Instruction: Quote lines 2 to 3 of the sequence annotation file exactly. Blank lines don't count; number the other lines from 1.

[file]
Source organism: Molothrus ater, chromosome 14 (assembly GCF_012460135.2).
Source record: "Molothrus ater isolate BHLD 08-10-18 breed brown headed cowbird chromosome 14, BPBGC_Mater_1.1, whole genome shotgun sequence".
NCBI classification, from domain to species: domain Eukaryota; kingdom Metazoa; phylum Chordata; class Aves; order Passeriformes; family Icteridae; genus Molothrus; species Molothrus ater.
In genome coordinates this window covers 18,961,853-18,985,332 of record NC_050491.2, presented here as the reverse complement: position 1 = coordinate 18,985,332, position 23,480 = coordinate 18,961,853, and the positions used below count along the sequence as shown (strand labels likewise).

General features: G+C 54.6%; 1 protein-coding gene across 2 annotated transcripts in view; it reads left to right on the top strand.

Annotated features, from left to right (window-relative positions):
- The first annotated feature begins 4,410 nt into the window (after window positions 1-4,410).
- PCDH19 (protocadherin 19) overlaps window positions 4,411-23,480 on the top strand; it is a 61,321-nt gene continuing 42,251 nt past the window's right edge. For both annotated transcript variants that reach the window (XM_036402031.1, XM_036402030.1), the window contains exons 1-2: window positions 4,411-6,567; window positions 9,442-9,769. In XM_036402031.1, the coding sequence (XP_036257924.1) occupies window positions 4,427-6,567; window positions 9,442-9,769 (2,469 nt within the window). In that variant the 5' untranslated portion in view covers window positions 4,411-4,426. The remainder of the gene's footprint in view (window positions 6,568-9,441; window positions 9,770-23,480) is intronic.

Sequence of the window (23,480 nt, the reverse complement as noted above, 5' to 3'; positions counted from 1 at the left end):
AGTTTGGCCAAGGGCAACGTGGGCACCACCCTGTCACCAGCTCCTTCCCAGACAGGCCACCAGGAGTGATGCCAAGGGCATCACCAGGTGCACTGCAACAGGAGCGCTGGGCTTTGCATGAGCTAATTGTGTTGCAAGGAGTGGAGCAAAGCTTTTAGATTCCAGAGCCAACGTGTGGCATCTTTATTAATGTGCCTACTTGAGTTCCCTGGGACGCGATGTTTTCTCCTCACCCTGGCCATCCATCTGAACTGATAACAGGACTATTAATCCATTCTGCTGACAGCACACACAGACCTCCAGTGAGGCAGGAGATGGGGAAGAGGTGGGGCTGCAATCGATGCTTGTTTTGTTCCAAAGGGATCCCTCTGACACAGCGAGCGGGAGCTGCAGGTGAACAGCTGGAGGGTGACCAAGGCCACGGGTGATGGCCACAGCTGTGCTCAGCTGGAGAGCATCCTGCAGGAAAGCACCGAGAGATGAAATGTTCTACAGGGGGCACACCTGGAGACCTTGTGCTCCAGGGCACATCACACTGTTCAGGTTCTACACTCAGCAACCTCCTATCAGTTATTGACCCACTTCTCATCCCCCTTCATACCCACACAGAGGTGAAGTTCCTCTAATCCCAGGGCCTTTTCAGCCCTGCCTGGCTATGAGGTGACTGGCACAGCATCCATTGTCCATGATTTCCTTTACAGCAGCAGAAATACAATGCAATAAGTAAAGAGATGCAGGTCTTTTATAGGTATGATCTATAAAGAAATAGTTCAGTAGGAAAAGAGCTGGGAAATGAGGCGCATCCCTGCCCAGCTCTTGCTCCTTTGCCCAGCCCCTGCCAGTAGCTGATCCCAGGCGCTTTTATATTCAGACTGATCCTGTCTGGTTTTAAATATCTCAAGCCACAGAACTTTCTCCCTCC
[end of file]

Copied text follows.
Source record: "Molothrus ater isolate BHLD 08-10-18 breed brown headed cowbird chromosome 14, BPBGC_Mater_1.1, whole genome shotgun sequence".
NCBI classification, from domain to species: domain Eukaryota; kingdom Metazoa; phylum Chordata; class Aves; order Passeriformes; family Icteridae; genus Molothrus; species Molothrus ater.